This Hanukkah, Michael Hochberg will be lighting the menorah with a Polish Catholic who pretended to be his big sister — and helped ensure his life was not extinguished during the Holocaust.
Hochberg, who is 77 and lives in Israel, will be reunited Wednesday in New York City with Krystyna Jakubowska, who is 86 and still lives in Warsaw.
They saw each other briefly in Poland back in 2006. But this reunion, organized by the Jewish Foundation for the Righteous, holds special meaning for them both.
"This year, the reunion takes place just days before the beginning of Hanukkah, a significant coincidence as Hanukkah is the story of survival and miracles," said Stanlee Stahl of JFR.
Hochberg's life is also a story of survival and miracles.
Herded by the Germans into the Warsaw Ghetto with thousands of other Jews, then 4-year-old Hochberg was smuggled out to the "Aryan" side of the occupied city by a family friend and handed over for safekeeping to Jozef and Rozalia Jakubowski, who lived hand-to-mouth with their son Mieczyslaw, and daughters Zofia, Helena and Krystyna.
The Jakubowski family was taking a huge risk. In German-occupied Poland, Poles who hid Jews faced the death penalty if they were caught.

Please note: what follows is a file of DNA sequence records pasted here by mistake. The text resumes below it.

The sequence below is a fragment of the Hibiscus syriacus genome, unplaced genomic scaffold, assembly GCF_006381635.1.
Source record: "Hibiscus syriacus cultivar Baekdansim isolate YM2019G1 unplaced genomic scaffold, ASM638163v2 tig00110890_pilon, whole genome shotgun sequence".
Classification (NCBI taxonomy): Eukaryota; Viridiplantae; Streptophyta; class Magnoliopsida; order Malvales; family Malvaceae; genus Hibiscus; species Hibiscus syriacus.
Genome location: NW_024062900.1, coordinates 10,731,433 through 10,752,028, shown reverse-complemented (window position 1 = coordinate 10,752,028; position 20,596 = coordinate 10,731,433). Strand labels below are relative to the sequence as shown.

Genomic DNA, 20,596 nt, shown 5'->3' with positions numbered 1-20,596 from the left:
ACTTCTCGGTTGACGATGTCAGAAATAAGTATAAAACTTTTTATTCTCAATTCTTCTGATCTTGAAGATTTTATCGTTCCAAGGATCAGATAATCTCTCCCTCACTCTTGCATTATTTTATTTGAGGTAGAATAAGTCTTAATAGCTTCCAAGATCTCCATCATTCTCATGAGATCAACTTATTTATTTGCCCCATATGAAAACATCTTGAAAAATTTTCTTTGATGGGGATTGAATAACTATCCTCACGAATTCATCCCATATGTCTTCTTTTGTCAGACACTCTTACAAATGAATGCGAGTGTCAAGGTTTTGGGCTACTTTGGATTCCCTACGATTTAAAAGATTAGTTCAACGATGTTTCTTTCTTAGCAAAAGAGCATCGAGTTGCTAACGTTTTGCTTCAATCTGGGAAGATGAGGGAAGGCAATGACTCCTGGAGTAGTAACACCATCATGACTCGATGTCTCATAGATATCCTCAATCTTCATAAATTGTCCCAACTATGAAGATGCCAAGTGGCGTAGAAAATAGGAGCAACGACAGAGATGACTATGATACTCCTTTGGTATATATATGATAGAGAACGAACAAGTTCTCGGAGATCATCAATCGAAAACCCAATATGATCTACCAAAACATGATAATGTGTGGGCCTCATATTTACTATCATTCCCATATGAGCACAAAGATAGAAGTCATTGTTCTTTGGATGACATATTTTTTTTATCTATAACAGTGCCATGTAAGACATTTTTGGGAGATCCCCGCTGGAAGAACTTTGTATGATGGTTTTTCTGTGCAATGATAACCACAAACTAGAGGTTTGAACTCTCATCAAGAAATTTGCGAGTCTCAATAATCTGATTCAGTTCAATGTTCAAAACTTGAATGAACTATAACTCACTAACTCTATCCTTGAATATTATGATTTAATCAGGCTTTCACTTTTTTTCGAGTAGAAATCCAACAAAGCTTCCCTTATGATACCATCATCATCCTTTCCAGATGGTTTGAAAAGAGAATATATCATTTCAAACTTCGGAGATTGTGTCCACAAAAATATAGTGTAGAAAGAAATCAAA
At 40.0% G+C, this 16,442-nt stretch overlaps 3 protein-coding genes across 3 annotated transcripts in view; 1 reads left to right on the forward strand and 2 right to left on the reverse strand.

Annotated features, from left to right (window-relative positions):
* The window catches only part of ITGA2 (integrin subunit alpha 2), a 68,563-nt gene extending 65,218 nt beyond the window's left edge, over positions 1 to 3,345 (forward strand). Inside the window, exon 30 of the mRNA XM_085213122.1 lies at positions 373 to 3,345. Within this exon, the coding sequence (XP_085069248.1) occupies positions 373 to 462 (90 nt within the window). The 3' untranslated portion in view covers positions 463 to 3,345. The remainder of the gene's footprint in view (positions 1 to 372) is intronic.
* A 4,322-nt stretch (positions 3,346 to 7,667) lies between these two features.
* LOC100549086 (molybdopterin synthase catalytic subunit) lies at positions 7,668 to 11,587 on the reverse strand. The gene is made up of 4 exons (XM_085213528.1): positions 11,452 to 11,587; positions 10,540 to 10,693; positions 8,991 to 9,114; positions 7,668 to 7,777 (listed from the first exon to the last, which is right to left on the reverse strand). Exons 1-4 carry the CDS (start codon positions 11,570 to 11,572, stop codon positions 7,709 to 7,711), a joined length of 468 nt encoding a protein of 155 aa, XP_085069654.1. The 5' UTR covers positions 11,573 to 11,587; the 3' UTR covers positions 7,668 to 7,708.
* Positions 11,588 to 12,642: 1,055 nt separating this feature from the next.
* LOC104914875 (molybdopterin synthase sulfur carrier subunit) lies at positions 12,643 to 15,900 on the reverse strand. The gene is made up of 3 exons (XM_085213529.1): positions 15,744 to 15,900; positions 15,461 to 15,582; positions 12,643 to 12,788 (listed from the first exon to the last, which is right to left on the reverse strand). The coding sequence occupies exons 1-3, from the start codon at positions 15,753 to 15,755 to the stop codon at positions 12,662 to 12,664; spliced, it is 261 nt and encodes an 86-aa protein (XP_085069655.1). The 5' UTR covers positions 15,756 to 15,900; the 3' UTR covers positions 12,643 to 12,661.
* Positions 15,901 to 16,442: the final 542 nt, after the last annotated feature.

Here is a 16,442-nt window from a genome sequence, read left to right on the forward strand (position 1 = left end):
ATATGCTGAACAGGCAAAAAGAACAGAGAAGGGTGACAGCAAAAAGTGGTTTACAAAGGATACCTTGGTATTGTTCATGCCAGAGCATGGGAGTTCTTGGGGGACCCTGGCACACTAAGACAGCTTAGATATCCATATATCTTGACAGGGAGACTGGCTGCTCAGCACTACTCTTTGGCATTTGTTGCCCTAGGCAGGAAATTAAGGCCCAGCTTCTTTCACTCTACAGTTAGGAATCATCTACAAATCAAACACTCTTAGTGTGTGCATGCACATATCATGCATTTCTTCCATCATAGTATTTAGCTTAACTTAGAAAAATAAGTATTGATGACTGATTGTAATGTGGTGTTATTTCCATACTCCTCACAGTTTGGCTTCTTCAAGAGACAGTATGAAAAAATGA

Hochberg's escape was engineered just before the Warsaw Ghetto Uprising in April 1943. He remembers seeing it burn from the balcony of the Jakubowski's apartment.
"I never saw anyone from my family again," Hochberg later told Yad Vashem, Israel's official memorial to Holocaust victims.
For the next two years, the Jakubowskis looked after Hochberg, sharing with him their meager rations and only letting him venture out of the apartment at night. If anybody asked, they had a ready answer: He was an orphaned relative. And if the Germans raided the neighborhood, they stashed the little boy in a hideout until it was safe to bring him back to the apartment.
Then in August 1944, the Poles in Warsaw rose up against the Nazis. Jozef Jakubowski, a member of the Polish Underground, was killed in combat. The rest of the family were among the hundreds of thousands of Poles forced out of the smoldering city at gunpoint after the Warsaw Uprising collapsed.
But they did not abandon Hochberg. And when the family matriarch died, Jakubowska stayed with Hochberg while her siblings went to the funeral so he wouldn't be alone.
It was only after the war was over that the Jakubowski children handed Hochberg over to a Jewish orphanage in the town of Otwock where he was claimed by a relative. In 1957, he emigrated to Haifa where he married, raised three sons, and had eight grandchildren.
Meanwhile, Jakubowska had two daughters and a son who gave her five grandchildren.
But Hochberg never forgot what the Jakubowski family did for him and made sure they were recognized as righteous gentiles by Yad Vashem.